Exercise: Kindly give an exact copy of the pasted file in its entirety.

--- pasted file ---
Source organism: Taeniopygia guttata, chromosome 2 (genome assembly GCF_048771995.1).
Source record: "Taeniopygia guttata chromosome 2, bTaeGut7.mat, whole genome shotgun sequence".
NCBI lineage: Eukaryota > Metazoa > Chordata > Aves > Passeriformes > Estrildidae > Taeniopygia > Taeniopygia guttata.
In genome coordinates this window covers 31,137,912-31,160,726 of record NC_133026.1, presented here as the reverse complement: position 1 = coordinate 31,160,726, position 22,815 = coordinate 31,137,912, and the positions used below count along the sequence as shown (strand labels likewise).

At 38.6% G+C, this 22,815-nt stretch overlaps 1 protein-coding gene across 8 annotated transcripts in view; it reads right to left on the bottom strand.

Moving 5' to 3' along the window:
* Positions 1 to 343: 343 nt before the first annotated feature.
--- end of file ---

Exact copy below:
Source organism: Taeniopygia guttata, chromosome 2 (genome assembly GCF_048771995.1).
Source record: "Taeniopygia guttata chromosome 2, bTaeGut7.mat, whole genome shotgun sequence".
NCBI lineage: Eukaryota > Metazoa > Chordata > Aves > Passeriformes > Estrildidae > Taeniopygia > Taeniopygia guttata.
In genome coordinates this window covers 31,137,912-31,160,726 of record NC_133026.1, presented here as the reverse complement: position 1 = coordinate 31,160,726, position 22,815 = coordinate 31,137,912, and the positions used below count along the sequence as shown (strand labels likewise).

At 38.6% G+C, this 22,815-nt stretch overlaps 1 protein-coding gene across 8 annotated transcripts in view; it reads right to left on the bottom strand.

Moving 5' to 3' along the window:
* Positions 1 to 343: 343 nt before the first annotated feature.